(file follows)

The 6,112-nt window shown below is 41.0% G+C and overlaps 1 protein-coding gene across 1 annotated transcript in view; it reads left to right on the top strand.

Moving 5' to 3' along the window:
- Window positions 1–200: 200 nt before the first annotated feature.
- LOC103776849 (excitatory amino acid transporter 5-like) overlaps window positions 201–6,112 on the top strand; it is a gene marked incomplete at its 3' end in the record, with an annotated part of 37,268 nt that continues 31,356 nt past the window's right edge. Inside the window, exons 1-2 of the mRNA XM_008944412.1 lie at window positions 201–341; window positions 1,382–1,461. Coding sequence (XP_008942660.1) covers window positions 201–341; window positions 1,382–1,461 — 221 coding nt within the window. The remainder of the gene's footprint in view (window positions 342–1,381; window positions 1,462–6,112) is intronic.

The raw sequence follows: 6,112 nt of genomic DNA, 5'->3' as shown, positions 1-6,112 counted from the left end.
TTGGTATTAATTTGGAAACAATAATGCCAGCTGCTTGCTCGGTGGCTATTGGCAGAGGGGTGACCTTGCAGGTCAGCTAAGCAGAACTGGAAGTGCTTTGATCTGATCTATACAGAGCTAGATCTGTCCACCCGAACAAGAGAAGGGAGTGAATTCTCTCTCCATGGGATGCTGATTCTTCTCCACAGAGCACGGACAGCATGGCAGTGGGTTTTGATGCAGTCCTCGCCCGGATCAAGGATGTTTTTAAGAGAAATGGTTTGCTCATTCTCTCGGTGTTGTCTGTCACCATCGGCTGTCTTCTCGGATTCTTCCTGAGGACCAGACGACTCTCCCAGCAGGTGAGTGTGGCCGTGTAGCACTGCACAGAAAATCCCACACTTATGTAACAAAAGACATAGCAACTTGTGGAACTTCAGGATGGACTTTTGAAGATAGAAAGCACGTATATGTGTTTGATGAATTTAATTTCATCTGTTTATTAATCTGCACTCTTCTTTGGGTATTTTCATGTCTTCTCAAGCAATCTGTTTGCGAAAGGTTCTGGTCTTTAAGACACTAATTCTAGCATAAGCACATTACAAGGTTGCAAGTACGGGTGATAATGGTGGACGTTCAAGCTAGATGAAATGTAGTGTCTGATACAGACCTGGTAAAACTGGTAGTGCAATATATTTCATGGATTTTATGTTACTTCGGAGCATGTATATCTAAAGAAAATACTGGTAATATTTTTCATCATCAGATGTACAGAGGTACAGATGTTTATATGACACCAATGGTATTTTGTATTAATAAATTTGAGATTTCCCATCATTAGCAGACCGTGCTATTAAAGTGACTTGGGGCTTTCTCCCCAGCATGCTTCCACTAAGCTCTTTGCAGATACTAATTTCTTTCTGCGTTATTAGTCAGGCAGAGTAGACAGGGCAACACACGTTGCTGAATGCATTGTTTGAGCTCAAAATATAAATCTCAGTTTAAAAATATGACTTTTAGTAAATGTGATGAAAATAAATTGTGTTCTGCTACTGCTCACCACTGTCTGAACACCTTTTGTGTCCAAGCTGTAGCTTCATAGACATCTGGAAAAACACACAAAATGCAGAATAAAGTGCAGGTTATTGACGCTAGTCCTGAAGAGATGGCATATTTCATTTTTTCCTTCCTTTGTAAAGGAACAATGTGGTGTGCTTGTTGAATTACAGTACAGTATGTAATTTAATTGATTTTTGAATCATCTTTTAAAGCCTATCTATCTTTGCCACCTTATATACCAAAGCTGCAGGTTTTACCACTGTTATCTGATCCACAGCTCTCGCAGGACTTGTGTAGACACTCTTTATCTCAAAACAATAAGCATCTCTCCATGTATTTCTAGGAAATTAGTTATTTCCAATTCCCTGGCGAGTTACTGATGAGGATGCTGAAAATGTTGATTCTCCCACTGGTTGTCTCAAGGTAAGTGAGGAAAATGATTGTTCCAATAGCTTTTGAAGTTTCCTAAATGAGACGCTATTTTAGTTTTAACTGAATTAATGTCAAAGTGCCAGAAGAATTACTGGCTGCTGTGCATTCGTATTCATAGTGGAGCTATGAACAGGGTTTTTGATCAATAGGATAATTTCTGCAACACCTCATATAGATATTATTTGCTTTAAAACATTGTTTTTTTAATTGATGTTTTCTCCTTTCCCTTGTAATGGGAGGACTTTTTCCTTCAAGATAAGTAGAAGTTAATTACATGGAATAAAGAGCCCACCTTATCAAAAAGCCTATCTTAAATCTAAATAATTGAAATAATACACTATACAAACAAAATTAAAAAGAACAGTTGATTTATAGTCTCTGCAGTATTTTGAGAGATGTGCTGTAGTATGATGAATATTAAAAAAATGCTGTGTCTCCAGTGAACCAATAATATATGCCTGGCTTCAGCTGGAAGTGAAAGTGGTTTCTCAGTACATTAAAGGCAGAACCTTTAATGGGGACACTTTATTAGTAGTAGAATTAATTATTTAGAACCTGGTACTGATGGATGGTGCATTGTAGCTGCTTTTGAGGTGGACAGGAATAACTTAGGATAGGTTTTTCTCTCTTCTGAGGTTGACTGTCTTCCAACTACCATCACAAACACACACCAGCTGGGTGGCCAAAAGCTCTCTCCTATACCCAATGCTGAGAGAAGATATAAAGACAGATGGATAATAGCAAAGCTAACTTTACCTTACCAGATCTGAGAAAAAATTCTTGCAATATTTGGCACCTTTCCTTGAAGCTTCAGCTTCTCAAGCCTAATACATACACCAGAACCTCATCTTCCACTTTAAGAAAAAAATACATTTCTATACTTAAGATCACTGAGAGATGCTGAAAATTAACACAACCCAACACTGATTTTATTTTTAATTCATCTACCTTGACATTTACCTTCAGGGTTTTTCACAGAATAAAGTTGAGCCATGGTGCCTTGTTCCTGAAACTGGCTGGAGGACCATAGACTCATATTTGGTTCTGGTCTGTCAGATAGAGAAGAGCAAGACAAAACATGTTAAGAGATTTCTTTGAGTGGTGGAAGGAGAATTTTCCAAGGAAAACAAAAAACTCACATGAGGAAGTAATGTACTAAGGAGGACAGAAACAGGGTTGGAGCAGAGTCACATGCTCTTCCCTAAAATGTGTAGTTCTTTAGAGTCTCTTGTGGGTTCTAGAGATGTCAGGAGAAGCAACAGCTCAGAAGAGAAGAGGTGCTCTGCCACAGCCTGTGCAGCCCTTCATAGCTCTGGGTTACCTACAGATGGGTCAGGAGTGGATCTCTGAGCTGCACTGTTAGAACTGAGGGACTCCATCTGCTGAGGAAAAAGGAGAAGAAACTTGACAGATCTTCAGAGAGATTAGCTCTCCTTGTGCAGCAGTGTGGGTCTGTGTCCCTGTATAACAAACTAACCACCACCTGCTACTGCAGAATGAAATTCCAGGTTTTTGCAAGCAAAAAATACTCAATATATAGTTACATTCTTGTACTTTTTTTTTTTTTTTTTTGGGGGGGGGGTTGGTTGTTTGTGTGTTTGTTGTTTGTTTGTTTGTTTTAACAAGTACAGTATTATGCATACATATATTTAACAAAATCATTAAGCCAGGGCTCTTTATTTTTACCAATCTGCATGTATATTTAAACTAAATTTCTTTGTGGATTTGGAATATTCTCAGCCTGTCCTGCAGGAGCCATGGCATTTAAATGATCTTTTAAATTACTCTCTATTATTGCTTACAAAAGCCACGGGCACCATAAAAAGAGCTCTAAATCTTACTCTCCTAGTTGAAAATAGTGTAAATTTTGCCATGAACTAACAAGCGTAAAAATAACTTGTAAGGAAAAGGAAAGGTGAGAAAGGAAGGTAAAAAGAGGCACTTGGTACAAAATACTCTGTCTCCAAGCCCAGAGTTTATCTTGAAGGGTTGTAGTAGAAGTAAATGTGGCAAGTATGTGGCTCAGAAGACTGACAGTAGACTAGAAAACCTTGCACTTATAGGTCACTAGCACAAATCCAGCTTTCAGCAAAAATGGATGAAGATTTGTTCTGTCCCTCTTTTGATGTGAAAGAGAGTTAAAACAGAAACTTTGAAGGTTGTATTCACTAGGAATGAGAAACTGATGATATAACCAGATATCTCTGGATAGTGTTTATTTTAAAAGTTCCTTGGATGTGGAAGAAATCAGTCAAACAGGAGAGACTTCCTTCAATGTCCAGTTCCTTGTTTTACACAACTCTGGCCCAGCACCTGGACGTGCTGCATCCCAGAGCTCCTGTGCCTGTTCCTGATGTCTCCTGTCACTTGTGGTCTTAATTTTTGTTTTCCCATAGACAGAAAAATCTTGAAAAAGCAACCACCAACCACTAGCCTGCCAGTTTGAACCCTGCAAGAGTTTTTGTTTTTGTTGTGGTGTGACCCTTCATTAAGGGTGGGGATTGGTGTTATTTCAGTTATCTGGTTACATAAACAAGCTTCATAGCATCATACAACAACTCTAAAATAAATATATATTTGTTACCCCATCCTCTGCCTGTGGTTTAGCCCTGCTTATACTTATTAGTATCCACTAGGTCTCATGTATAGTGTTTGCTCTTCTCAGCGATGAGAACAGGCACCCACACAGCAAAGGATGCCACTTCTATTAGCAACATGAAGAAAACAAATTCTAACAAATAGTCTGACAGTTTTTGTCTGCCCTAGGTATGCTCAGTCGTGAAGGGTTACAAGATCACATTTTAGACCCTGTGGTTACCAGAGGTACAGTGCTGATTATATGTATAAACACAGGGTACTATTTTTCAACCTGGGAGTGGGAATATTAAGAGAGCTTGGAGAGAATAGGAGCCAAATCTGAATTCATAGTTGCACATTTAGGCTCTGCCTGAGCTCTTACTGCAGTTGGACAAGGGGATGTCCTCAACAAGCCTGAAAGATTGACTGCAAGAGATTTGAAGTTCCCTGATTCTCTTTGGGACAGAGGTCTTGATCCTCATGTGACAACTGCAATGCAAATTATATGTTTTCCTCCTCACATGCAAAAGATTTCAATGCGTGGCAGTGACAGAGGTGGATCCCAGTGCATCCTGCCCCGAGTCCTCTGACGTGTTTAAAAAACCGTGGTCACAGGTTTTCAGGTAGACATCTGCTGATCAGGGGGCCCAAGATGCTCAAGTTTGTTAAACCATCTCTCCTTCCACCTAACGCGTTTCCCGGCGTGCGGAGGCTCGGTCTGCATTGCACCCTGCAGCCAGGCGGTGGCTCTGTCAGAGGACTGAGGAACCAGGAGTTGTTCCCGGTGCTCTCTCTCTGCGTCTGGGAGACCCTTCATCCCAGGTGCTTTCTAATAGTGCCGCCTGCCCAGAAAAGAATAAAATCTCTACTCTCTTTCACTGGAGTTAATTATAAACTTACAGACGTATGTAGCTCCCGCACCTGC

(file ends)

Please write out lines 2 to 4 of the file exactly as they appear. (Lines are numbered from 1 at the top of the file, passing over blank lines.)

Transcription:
Moving 5' to 3' along the window:
- Window positions 1–200: 200 nt before the first annotated feature.
- LOC103776849 (excitatory amino acid transporter 5-like) overlaps window positions 201–6,112 on the top strand; it is a gene marked incomplete at its 3' end in the record, with an annotated part of 37,268 nt that continues 31,356 nt past the window's right edge. Inside the window, exons 1-2 of the mRNA XM_008944412.1 lie at window positions 201–341; window positions 1,382–1,461. Coding sequence (XP_008942660.1) covers window positions 201–341; window positions 1,382–1,461 — 221 coding nt within the window. The remainder of the gene's footprint in view (window positions 342–1,381; window positions 1,462–6,112) is intronic.